Sheena: I think it's different in school sports from clubs. James used to play football at a local club and I grew to loathe the matches - mainly because the parents were, frankly, maniacal. One parent screamed at his son for letting in goals. They were like a baying mob. Dunno, different somehow. At rugby you clap when the other side gets a try or conversion or applaud good play, whoever is doing it. But, basically, the more sport children play, the better (though I wouldn't have argued that when I was at school!)

Sheena Ignatia said...

Ah , I see, yes, Hubby played five a side for a football club years and it's really violent.
Hmmm in that case we must ourselves this. Football related violence is more to do with working class men finding a place in society. There's some really good stuff done by Leicester Uni on football sociology- fascinating really- have a few essays myself.
Funnily enough, I live just across a field from Moseley rugby club and as we came home on Sat, I thought it might be quite fun to go.
And as for the posh thing , I have a hilarious stry about a date with a rugby player, but I am not posting it here! LOL!

Irish Eyes said...

One reason I always thanked God that I never had sons was the fact that Rugby is a dangerous game, and your description of the beady eyes Mum would have been apt as a description of me...it was bad enough two girls playing hockey!

Judy Astley said...

I think rugby is horribly dangerous but many children love to do dangerous things so they might as well do them under sports supervision.

What I'd hate is for any child of mine to be at a school where it was compulsory to do rugby. If they loathed it, dreaded it, were terrified to be at the bottom of the ruck then they really shouldn't have to.

(Long ago but still awful memories of hated hockey here..*shudder*)

Exmoorjane said...

Sheena: oh go ON.....must hear that story. I know, I know, shouldn't tar all footies with the same brush...just that many of those I did meet made me just horrified.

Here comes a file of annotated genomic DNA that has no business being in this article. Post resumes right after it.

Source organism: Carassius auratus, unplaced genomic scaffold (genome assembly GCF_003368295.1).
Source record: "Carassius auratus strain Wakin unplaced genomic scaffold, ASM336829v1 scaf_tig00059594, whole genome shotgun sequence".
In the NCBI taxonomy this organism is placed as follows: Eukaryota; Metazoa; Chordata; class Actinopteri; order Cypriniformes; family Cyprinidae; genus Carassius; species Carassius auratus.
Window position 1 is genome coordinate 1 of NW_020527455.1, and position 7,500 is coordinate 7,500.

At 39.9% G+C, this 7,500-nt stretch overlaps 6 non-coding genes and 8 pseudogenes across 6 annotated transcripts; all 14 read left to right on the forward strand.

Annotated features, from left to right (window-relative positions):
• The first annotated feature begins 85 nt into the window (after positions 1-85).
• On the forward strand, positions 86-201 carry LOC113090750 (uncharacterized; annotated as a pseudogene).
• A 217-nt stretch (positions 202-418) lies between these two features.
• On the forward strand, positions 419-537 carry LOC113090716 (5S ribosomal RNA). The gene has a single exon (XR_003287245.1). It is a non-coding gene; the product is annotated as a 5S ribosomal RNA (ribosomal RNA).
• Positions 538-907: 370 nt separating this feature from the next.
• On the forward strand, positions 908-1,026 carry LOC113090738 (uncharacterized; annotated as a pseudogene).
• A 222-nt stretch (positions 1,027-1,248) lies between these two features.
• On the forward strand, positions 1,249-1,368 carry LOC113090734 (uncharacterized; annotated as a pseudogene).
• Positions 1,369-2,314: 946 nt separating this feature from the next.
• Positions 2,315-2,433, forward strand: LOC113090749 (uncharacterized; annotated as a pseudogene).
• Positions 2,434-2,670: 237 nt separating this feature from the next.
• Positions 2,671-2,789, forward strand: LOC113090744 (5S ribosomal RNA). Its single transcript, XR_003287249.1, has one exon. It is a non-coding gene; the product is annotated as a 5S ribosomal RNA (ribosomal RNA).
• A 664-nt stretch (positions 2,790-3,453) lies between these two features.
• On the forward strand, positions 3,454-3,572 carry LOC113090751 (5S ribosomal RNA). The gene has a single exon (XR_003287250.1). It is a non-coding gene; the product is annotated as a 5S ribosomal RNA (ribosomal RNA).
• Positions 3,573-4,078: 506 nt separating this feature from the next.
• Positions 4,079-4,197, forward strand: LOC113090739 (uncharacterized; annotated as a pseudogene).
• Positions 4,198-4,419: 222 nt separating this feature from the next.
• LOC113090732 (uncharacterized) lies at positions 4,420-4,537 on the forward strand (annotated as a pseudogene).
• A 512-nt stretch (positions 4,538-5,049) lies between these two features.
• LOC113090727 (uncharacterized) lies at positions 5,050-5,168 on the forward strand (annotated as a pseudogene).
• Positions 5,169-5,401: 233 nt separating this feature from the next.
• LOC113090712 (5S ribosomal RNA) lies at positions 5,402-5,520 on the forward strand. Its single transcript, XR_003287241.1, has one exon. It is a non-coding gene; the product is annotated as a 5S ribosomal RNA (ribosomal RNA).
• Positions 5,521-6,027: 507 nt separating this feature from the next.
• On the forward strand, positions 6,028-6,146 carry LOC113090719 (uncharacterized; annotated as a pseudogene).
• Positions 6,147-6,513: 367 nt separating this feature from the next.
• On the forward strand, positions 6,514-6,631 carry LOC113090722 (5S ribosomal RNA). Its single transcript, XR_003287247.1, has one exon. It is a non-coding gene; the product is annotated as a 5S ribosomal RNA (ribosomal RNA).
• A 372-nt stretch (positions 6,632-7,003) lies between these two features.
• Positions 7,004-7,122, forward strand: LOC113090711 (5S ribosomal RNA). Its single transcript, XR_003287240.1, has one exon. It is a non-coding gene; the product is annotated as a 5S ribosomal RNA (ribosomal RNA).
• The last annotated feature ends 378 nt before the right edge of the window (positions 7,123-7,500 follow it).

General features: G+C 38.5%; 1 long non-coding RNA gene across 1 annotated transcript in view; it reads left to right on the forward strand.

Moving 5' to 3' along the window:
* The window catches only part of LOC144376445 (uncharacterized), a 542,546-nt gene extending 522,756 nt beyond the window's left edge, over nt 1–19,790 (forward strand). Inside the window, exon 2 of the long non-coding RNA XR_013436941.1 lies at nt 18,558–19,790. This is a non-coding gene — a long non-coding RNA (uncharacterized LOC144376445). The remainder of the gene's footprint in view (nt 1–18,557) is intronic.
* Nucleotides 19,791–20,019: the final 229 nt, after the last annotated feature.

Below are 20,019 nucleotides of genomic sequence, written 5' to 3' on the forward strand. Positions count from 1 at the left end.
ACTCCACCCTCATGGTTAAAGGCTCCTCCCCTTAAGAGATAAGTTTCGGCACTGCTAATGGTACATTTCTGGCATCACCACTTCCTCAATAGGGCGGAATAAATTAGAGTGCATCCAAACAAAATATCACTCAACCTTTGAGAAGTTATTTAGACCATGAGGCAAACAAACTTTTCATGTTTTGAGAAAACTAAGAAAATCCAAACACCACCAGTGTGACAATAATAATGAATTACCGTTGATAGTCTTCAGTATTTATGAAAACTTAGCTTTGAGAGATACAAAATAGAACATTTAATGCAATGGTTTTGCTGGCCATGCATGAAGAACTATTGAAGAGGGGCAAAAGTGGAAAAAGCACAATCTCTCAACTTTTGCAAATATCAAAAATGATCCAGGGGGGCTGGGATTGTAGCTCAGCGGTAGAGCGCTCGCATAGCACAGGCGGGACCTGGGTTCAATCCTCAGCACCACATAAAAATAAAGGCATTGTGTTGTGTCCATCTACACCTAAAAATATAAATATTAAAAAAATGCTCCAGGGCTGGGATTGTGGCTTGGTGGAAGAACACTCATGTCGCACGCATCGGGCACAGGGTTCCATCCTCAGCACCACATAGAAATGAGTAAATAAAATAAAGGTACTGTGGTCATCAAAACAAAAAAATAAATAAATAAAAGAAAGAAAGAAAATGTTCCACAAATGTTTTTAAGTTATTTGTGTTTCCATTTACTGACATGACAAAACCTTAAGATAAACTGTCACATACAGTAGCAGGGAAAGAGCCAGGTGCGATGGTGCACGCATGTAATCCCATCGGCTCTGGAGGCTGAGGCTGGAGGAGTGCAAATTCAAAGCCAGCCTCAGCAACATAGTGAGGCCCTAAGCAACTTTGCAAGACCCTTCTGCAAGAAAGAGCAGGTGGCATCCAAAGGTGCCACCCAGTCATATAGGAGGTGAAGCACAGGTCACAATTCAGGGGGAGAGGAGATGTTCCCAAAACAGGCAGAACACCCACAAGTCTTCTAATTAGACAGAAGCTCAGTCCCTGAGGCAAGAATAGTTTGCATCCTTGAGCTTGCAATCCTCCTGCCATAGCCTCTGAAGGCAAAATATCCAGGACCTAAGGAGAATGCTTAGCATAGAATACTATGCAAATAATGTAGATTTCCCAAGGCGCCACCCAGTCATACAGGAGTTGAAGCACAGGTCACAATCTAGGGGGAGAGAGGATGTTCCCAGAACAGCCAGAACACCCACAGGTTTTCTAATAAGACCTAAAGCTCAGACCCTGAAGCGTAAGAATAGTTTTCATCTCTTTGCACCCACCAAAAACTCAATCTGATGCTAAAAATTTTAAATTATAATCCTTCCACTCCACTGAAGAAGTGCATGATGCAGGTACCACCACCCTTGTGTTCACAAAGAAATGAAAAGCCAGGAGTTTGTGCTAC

Oonagh: now hockey can be vicious too. I was banned for concussing two girls!

Judy: oh, you and me both....just LOATHED hockey. So so much. *shudder* It's a tough one re sport at school. I think all the boys at James' school have to play rugby but the ones who really loathe it do the bare minimum and avoid the matches. In the junior school, a few of them used to do tennis instead.
I would have traded all my pocket money not to have endured gym!

legend in his own lunchtime said...

I went to a school that only played Rugby and loved it. I would play for the school on Saturday morning, then for the local club in the afternoon. I had ny fair share of injuries, but non as bad as falling out of trees or crashing bikes over railings.

Exmoorjane said...

Legend: yup, my son plays for school AND club - so that's every day of the week at the moment! :)

Rob-bear said...

We're not quite so "into" rugby here in the colony. But I did get to play when I was in University.

Had we been able to do that in high school, I would have been into it faster than you could blink.

It can be "brutal and downright dangerous," particularly if not officiated properly. But if you know the rules and stay within them (or are made to stay within them), it's good. Fast. Exciting.

Actually, though, I preferred ice hockey. But what would you expect of someone living in Canada, eh?

Posie said...

The Scottish rugby union made a ruling something about matching age and size to rugby games, so grown adults can't play teenagers, and this has led to a reduction in the accidents, in particular the neck injuries that were occurring. I am not completely sure what the rule is, but did read that so far it has seemed to have made a difference. We have a fab beach rugby tournament here each year, sponsored by the distilleries. It is becoming really popular. My son is in the football club though, he is footie mad just now, phew, like you I am a tigress around my children, although instead of being beady eyed on the pitch I tend to have to not look...eldest is into horse riding and show jumping....

Exmoorjane said...

Bear: ice-hockey would probably be my greatest nightmare - hockey AND ice!!!

Posie: interesting. I was talking to a dad at school recently about this and he was saying that somewhere (could have been NZ come to think of it) children played according to size, rather than age...and that it cut down injuries immensely. Does make sense.

diney said...

My son started rugby at 7 and is still playing occasionally now at 28, though he stopped his twice weekly training just before he married (sensible!). I used to wince and cover my eyes, but if was a game that defined him somehow, and he adored it. As you say, alien species!! It also kept him very fit, and gave his life a structure (Match on Saturday, Training younger ones on Sunday (when he was 18), training twice a week...).